Myanmar Arrests Journalists Who Reported a Secret Chemical-Arms Site

Global Security Newswire Staff
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Global Security Newswire Staff
Feb. 4, 2014, 6:43 a.m.

My­an­mar has ar­res­ted a group of journ­al­ists con­nec­ted to a re­cent re­port about an al­leged chem­ic­al-arms pro­duc­tion plant in the South­east Asi­an na­tion.

Over the week­end, the My­an­mar Po­lice Force’s Spe­cial Branch took in­to cus­tody four journ­al­ists and the head of the small journ­al Unity, the Straits Times re­por­ted on Tues­day. The me­dia per­son­nel have been ac­cused of re­veal­ing state secrets.

The Unity re­port about the al­leged chem­ic­al plant, loc­ated in My­an­mar’s cent­ral Mag­we re­gion, con­tained pho­to­graphs and de­tailed a “secret chem­ic­al weapon fact­ory of the former gen­er­als, Chinese tech­ni­cians and the com­mand­er-in-chief at Pauk Town­ship,” ac­cord­ing to a sum­mary by Ir­rawaddy magazine.

The so-called “24” fa­cil­ity re­portedly was es­tab­lished in 2009 as part of a num­ber of fa­cil­it­ies con­nec­ted by about 1,000 feet of tun­nels. Unity re­por­ted that area res­id­ents had spot­ted Chinese work­ers at the plant.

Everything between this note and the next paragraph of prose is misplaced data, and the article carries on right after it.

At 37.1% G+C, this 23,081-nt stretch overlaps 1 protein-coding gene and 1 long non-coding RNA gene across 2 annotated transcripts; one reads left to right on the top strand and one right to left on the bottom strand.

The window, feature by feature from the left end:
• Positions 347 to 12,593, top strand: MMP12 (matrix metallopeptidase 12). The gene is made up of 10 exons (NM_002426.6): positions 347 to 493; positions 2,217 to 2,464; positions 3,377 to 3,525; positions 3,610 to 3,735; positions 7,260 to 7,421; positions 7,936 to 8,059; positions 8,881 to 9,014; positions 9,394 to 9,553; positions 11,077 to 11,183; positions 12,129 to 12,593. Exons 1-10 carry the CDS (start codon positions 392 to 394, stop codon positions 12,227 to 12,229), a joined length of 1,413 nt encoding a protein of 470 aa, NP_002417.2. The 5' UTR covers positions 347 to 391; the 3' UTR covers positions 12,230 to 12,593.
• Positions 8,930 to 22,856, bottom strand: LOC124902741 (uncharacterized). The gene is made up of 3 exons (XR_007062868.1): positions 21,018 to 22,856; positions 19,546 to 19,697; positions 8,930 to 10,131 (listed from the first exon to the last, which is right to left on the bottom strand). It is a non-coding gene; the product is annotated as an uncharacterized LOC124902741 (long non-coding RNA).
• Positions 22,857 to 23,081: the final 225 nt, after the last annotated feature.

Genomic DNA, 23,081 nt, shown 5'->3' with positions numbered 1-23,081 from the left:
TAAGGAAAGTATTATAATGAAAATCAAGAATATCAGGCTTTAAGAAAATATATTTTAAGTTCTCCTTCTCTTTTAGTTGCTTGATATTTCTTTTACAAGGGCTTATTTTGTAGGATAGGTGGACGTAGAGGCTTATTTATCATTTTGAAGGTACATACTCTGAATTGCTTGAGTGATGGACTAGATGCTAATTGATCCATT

Im­me­di­ately pri­or to his Sat­urday ar­rest, Unity CEO Tint San said he had proof that the art­icle’s as­ser­tions were true: “I went to the fact­ory my­self. “We have con­crete evid­ence. I even left out some facts that might dis­close state secrets. … I’m ready to face whatever hap­pens in the fu­ture.”

The journ­al is­sue has been re­moved from magazine stands.

There have been pre­vi­ous re­ports, though nev­er con­firmed, of chem­ic­al arms sites in My­an­mar, which is not a mem­ber of the Chem­ic­al Weapons Con­ven­tion. There also have been un­con­firmed re­ports of gov­ern­ment troops last year us­ing tox­ins against Kachin rebels in the coun­try’s north.

Un­der the former rul­ing mil­it­ary junta, there were con­cerns about My­an­mar re­search­ing nuc­le­ar weapons with as­sist­ance from North Korea. In re­cent years, the cur­rent nom­in­ally ci­vil­ian-led gov­ern­ment has worked hard to con­vince the in­ter­na­tion­al com­munity it has no in­terest in nuc­le­ar arms or oth­er un­con­ven­tion­al weapons.

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